Kishi was a member of the photography club while in high school and university, only playing sports as recreation.

So his ambitions were not high at the outset — at that time, he never thought he would one day be a national team player.

But as he saw his teammates get the call for the national team, he developed a strong desire to play at a higher level.

After working hard for more than 10 years, he finally earned a selection to the national team in 2009. He was nearly 40.

On the court, Kishi relishes the role of blocking players of higher mobility.

“If a 0.5-player like me contains a 3.5-point player, that puts a huge burden on the opponent’s other players,” Kishi said.

One of his favorite techniques is to neutralize the opponent by holding the player’s wheel between his own wheel and bumper. The player tries to escape, but Kishi deftly maneuvers his wheelchair back and forth, not allowing his opponent to get away, a technique players call the “spiderweb” move.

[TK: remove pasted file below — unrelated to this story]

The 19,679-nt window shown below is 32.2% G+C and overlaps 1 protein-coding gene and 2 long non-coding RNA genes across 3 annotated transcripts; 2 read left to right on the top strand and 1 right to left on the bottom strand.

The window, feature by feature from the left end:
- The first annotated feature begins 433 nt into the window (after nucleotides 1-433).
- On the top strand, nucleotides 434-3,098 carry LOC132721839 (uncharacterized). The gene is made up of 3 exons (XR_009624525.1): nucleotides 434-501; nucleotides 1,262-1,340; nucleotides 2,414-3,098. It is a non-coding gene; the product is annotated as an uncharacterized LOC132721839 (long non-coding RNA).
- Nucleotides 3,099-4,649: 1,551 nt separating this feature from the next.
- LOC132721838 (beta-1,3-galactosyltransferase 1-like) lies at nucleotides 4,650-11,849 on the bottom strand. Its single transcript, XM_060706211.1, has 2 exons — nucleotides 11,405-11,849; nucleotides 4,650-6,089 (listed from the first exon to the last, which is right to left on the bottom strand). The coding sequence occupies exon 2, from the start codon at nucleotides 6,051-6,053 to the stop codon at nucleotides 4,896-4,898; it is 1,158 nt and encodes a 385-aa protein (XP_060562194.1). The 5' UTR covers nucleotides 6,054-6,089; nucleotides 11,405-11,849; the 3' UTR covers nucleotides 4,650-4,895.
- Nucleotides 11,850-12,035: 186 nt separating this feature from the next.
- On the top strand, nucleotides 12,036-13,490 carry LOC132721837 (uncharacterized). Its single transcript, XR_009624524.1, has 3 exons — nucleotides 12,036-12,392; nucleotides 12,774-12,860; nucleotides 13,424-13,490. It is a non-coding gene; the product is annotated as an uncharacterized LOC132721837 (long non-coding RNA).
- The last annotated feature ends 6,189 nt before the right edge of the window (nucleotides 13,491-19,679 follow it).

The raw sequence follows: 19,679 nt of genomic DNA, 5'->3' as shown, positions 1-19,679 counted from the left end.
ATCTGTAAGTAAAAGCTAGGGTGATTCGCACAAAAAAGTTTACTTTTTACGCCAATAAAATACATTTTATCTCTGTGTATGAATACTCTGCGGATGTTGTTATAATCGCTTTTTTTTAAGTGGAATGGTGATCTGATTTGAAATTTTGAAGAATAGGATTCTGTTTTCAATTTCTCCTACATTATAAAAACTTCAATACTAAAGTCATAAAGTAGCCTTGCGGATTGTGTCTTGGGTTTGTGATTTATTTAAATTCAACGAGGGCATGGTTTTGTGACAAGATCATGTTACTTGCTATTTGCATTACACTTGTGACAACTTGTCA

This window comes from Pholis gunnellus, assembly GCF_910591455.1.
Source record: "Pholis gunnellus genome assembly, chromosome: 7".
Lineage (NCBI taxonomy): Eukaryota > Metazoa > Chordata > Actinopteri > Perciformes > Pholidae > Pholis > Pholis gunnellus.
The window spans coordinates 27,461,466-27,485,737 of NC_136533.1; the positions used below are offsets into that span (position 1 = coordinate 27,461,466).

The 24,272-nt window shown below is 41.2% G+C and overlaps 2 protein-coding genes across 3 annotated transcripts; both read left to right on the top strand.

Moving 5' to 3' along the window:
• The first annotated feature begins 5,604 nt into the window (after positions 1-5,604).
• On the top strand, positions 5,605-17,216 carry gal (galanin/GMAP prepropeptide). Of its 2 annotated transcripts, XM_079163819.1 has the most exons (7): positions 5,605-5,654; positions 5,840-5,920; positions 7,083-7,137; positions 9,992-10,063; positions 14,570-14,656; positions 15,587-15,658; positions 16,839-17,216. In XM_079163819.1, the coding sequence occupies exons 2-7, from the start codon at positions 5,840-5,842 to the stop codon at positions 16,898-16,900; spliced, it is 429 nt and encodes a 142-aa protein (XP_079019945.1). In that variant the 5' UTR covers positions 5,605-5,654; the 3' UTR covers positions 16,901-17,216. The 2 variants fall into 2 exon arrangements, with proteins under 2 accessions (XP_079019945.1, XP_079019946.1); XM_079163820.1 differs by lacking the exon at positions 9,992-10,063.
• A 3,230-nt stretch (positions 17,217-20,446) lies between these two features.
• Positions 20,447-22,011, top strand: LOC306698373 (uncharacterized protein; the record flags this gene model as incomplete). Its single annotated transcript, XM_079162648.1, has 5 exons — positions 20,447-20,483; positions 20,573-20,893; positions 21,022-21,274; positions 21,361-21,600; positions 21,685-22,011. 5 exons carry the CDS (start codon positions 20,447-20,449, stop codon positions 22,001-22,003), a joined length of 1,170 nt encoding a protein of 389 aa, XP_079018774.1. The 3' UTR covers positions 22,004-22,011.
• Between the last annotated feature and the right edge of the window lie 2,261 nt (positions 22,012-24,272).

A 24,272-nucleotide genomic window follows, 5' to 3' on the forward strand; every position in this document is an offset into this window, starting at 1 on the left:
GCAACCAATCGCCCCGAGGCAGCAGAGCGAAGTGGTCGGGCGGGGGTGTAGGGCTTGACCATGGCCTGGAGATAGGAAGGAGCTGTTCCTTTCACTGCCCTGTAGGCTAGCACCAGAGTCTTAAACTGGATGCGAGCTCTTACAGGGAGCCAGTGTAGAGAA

“Kishi is a master of techniques that put opponents in difficult situations,” said Masayuki Haga, Kishi’s teammate with Axe and the national team.

“He has the excellent ability to read the flow of the game and always puts himself in a good position.”

Said a player from another team: “I don’t want to play in Kishi’s vicinity.”

Kishi takes a lot of pride in being a role player.

“Even if a team has excellent high-pointers, the burden can be huge if the others do not play well,” Kishi said. “If high-pointers can play smoothly, their motivation will be higher and their performance will improve.

“If they don’t have as much of a burden, they can play with less fatigue and maintain a high level of play throughout a tournament.”